North Carolina

The summertime lines at the North Carolina DMV weren’t as long this year. Here’s why.

The Division of Motor Vehicles says changes it made this year decreased wait times at its driver’s license offices this summer, reducing the long lines that made headlines and frustrated customers last year.

People waited an average of 49 minutes to be served in DMV offices in August, the agency’s busiest month. That was half the 100-minute average the same month last summer, according to DMV data.

And the share of customers who waited more than two hours — a key metric that the DMV highlights in red — declined from 31% last August to 9%.

“I’m not going to sit here and claim that we didn’t have some long wait times. The public can tell you differently,” DMV Commissioner Torre Jessup said in an interview. “But there’s definitely less red on the board than last year.”

Summer is typically DMV’s busiest season, as teens seek their first licenses and college students and families move to the state. But last summer was especially hectic, in part because of the REAL ID, a form of driver’s license that meets federal identification requirements set to go into effect next fall. Drivers can get a REAL ID only in person at a DMV office, not online, and the extra traffic fed lines that snaked out the door at many offices in the Triangle.

DMV took several steps this spring to try to prevent things from getting backed up again. For starters, the agency is encouraging people to make appointments, when an examiner has time set aside for them. When wait times in the offices start to creep up, DMV managers will offer customers the option of making an appointment within the next five to seven days.

“A lot of customers were open to that,” Jessup said. “They could wait for an hour and 45 minutes, or they could come back and be seen in 15 minutes.”

DMV also began steering people to less-busy offices when possible. Supervisors at nearby offices began talking to each other, said Mike Newsome, deputy district manager for an area that includes Durham and Wake counties.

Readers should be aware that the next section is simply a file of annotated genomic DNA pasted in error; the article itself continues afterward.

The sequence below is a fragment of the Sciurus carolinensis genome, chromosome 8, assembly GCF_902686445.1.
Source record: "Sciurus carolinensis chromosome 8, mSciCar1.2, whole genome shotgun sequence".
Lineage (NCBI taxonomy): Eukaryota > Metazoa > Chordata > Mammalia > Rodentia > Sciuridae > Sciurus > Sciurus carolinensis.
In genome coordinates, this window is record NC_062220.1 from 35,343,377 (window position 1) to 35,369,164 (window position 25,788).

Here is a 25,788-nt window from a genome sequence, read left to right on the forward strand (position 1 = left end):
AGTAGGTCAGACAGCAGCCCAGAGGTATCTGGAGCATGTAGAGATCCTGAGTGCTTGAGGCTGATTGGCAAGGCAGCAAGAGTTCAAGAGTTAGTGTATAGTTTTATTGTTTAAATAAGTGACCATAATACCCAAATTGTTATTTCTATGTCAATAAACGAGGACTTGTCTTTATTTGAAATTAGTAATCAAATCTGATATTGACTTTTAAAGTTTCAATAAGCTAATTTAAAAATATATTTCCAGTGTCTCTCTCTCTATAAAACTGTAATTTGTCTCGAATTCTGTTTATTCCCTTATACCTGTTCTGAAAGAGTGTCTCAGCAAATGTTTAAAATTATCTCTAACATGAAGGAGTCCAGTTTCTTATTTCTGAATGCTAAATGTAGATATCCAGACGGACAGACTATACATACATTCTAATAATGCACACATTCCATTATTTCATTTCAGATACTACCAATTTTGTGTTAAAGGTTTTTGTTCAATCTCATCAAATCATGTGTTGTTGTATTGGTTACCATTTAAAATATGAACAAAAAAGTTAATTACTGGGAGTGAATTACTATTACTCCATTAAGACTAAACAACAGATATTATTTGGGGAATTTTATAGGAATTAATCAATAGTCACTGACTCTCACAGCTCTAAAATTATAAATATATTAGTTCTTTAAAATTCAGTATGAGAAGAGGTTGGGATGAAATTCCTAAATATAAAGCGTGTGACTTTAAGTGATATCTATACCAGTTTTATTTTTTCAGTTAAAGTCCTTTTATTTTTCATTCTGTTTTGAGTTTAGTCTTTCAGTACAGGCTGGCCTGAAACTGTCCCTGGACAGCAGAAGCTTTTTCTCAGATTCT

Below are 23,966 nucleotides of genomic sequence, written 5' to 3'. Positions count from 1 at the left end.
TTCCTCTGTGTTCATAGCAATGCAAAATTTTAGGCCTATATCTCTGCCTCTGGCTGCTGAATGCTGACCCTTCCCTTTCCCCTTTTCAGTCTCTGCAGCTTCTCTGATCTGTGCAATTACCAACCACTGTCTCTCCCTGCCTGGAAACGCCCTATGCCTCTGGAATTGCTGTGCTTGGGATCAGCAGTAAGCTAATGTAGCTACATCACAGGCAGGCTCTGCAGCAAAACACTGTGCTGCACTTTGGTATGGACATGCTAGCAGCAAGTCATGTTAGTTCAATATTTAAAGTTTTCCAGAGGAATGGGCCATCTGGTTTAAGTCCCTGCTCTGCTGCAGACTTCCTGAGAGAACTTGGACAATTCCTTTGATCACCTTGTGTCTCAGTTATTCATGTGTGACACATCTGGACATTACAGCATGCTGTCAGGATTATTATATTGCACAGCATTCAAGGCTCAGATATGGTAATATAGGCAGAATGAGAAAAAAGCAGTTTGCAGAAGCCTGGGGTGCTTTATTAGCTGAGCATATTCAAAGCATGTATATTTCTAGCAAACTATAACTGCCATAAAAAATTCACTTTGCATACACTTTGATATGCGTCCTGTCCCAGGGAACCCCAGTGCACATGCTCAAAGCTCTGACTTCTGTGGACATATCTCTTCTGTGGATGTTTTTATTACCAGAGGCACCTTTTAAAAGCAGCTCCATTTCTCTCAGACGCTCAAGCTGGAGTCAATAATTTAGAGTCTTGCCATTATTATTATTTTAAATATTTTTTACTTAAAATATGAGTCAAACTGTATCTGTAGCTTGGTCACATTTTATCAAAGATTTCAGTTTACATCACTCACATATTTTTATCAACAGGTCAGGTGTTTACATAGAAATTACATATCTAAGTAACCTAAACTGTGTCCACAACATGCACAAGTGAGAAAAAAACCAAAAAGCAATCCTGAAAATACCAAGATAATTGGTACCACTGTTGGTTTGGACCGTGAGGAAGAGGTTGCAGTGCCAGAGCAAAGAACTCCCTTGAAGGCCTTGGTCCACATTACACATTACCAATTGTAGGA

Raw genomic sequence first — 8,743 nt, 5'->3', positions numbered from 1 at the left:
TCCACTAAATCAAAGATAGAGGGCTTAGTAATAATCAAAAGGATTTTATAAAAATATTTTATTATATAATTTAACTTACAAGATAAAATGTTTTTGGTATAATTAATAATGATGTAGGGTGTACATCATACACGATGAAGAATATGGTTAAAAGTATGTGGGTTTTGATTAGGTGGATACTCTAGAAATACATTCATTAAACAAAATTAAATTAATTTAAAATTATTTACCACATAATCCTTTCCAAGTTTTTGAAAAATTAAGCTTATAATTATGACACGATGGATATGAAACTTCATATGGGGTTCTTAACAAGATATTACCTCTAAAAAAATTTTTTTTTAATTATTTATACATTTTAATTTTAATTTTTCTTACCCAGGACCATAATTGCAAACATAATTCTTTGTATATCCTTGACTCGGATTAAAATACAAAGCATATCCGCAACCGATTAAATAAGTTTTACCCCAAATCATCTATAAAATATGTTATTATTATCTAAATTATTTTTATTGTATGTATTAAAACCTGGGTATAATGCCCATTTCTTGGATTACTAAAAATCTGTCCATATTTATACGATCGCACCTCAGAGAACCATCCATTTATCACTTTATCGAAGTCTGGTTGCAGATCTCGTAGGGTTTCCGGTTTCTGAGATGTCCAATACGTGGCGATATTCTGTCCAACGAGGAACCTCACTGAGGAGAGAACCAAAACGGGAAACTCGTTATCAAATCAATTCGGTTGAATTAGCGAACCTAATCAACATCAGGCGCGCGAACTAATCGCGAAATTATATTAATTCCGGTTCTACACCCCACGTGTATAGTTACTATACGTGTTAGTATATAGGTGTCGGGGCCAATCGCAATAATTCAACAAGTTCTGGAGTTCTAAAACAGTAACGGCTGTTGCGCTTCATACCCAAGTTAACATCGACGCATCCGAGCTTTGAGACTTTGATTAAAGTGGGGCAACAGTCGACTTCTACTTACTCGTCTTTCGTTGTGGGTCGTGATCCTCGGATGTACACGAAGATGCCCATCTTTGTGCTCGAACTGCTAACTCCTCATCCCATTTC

“One will call up the other and say, ‘Hey, I’ve got a lot of people waiting, I’ve got a long line outside, can I recommend some customers to come to your location?’” Newsome said. “It proved very successful, where we let a customer know that there’s not a wait 10 minutes away if you’re willing to drive over.”

Newsome said DMV workers are also greeting customers in line more often, making sure they’re in the right place and have the documents they need, to help reduce repeat visits.

Examiners get scorecards

DMV is also trying to improve the efficiency of its driver’s license examiners. At the agency’s 29 busiest offices, each examiner received a weekly scorecard of their performance this summer, showing how many transactions they completed, how long they took on average and how those numbers compare to goals set for each office.

The aim, Jessup said, was not to punish or embarrass anyone, but to look for ways each employee could work better. He said he wasn’t sure examiners would welcome the scrutiny, but most did.

“What they said to me was, ‘Nobody’s ever shown me my work production before, and now I can see what I’m doing and how well I’m doing it,’” Jessup said. “It’s a tool that’s not been perceived as threatening.”

Jessup said use of the scorecard will be expanded to all 115 driver’s license offices by January.

The DMV will continue to be tested by REAL ID, which the agency began issuing in May 2017. The card works like a standard driver’s license but meets stricter federal identification standards set by Congress in the wake of the Sept. 11, 2001, terrorist attacks. Starting in October 2020, people will need either a Real ID or two forms of identification to board a commercial airliner or access federal facilities where an ID is required.

About 1.2 million North Carolinians have gotten a REAL ID so far, and Jessup expects another 1.8 million will probably want one. He said the agency will try to make sure people understand that their current license will still work for driving and that they may not need to get a REAL ID by October 2020 or at all.

It took DMV more than two years to issue the first 1.2 million REAL IDs; if Jessup is right, it will have to issue more than that in the coming year.

“It’s a possible challenge,” he said. “But I think the beauty of this past peak season is that what we realize is that we’ve gotten better at doing what we do. And we’ll just build upon that.”

For more information about REAL ID, go to www.ncdot.gov/dmv/license-id/nc-real-id.

Related stories from Rock Hill Herald

Richard Stradling covers transportation for The News & Observer. Planes, trains and automobiles, plus ferries, bicycles, scooters and just plain walking. Also, #census2020. He’s been a reporter or editor for 32 years, including the last 20 at The N&O. 919-829-4739, rstradling@newsobserver.com.
  Comments